Pure Languages

cmhiv   Friday, April 11, 2003, 06:14 GMT
Are there such things as languages that are "pure" ? Every language has loan words, so what languages are there that have little, if any, loan words?

Also, what about languages that have borrowed words from related languages? For example, the Dutch borrow a German word for something; would the Dutch language still be "pure" considering that German and Dutch have the same parent language, and the word that was borrowed was Germanic in origin?
cmhiv   Friday, April 11, 2003, 06:54 GMT
I was just thinking about something. I would rather express my thoughts in a language that was more "pure" than one that was not as pure. Yes, this means that I would rather express my thoughts in French than English because English has 60% French/Latin words in the language. However, there is something about my native language that I love, regardless of its words' origins.
mjd   Friday, April 11, 2003, 07:01 GMT
Why the partiality towards "purity?"
Tanjwa   Friday, April 11, 2003, 07:13 GMT
He doesn't like mixed, so he's probaly a ethnic hater, the kind that hate the foreigners for their barbarity
mjd   Friday, April 11, 2003, 07:14 GMT
Nah....I don't think so. Cmhiv has been here for a long time and he's never struck me as that type of person.
Tanjwa   Friday, April 11, 2003, 07:16 GMT
It just has that "cleansing" sound to it, as if something needs to be scrubbed
Redacted   Friday, April 11, 2003, 09:06 GMT
There is no such thing as a "pure" language. English it's self has words within the language that are either of Anglo-Saxon, Scandinavian, Brittonic or Goidelic Celtic, French Latin etc.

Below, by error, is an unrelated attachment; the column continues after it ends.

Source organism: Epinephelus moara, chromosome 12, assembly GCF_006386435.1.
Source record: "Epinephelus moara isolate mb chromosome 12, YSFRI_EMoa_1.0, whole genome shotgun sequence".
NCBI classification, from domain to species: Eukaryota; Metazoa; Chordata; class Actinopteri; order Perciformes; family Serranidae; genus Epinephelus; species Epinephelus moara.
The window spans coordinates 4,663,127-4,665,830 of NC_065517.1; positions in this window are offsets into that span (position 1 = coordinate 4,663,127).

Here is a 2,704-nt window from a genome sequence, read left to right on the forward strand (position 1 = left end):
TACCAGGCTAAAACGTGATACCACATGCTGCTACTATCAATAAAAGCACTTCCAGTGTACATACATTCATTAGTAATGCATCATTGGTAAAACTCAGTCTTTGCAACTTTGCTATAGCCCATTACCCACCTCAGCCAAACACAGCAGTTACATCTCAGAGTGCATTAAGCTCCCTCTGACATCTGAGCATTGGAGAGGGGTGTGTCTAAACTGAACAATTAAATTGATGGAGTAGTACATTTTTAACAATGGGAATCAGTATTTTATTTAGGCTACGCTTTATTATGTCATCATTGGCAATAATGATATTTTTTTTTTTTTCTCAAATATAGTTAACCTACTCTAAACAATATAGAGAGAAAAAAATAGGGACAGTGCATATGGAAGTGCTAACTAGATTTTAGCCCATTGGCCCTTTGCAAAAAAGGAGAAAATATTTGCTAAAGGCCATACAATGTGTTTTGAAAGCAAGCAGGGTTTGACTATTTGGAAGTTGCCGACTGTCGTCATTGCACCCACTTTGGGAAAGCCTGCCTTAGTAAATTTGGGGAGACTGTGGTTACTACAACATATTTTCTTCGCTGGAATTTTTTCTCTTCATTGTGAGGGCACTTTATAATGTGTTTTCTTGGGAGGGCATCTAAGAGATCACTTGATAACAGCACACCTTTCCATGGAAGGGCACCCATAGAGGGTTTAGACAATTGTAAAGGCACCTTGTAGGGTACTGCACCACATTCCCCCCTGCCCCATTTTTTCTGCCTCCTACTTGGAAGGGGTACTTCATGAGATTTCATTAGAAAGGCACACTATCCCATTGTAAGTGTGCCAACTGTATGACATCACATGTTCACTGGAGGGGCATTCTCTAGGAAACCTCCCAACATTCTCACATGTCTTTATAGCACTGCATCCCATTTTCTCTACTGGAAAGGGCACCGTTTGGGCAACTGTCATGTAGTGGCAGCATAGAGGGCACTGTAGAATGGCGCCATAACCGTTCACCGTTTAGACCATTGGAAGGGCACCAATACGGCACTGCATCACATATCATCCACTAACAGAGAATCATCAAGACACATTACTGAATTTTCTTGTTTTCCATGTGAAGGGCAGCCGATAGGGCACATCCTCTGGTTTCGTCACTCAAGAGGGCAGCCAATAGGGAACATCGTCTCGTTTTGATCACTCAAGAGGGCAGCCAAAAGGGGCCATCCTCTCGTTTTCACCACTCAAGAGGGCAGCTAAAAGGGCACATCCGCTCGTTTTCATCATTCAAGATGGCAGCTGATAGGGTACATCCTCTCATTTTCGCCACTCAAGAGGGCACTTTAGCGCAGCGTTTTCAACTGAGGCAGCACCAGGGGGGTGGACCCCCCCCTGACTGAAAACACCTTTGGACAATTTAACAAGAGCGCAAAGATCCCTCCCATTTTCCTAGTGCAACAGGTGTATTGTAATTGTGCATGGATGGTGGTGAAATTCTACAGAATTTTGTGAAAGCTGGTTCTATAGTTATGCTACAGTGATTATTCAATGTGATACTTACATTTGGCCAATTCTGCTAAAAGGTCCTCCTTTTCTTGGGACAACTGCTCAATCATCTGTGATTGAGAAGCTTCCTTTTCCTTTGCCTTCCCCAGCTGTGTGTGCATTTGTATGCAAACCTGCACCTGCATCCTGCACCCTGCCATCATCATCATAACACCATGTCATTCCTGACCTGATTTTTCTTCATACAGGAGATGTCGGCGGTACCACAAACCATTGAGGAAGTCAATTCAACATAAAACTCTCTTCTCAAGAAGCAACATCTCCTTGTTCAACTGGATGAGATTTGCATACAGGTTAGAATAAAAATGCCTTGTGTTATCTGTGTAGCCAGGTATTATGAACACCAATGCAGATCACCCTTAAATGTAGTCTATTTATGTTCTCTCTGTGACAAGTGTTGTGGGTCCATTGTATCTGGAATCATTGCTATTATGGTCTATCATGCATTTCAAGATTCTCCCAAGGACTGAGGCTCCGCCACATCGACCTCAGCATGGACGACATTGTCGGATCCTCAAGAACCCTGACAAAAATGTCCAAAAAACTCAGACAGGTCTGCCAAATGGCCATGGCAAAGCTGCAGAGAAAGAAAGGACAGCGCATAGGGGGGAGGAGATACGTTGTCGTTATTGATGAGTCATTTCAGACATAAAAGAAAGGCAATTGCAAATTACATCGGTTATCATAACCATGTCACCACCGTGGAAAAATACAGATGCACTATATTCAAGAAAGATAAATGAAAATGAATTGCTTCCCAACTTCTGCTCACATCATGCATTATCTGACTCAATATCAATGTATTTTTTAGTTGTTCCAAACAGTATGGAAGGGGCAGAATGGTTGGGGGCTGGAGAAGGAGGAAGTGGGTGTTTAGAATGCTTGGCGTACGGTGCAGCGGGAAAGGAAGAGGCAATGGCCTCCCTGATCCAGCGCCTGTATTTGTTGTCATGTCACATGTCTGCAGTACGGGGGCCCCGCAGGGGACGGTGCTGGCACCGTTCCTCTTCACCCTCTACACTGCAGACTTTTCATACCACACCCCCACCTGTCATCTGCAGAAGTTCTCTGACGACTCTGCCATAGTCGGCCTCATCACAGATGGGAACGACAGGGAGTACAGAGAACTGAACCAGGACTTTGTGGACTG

cmhiv   Friday, April 11, 2003, 18:04 GMT
Thanks mjd.

Tanjwa (Is that made up? It sounds interesting), I come at almost everything in this from from a linguistic point of view. I am a pacifist, and I am a language/culture-lover, not to mention a Christian.

You are right, I am not a big supporter of mixed languages, but my own native language is about asmixed as one can get, and I love English. However, from a linguistic point of view, my favourite languages are ones that have evolved on their own with little help from outside sources. Examples are French, Russian, Mongolian, Latin, and the best example would be Icelandic.
Martin   Saturday, April 12, 2003, 00:34 GMT
Ogham is a pure language? what do you think cmhiv.
cmhiv   Saturday, April 12, 2003, 06:45 GMT
Ogham was not a language as far as I know; it was an alphabet used by the early Celts of Ireland.
Jose   Saturday, April 12, 2003, 20:19 GMT
I'm just the oposite of you, I'd love a so mixed language that you couldn't even classificate it.
hp20   Saturday, April 12, 2003, 23:35 GMT
i think mixed languages are interesting. language purists are a little disturbing to me because they seem so anal. i think it's awesome when words like, i don't know, "perestroika" or "conquistador" are able to become legitimate words in the english language.
cmhiv   Sunday, April 13, 2003, 01:05 GMT
Hmm, I do not know why I am like this. I guess I should not [mind] all of the French words in the English language because French is my [favourite] [language] with English, but there is something about the [purity] of other [languages] that I have [studied], that I wish English [possessed]. This is why when I read things, I like to see how many words are Germanic and/or [Romance] [origin] (all of the words in brackets are not Germanic [origin]; well, most of them).
cmhiv   Sunday, April 13, 2003, 01:30 GMT
I just thought of why I am not in favour of mixed languages. It has nothing to do with mixed languages; I am rather fond of mixed languages (Afrikaans and Pennsylvania German being two of them), it is just that English is my native language, and I think that I would rather have my native language be more pure as I associate pure with "character" and "strenght." However, this is just linguistically; I do not associate pure with strenght in human beings (like the Aryans/Nazis do).
hp20   Sunday, April 13, 2003, 01:51 GMT
well, i can't help but imagine that you associate it with strength for other reasons such as supremacy, since languages don't particularly possess "character" or "strength"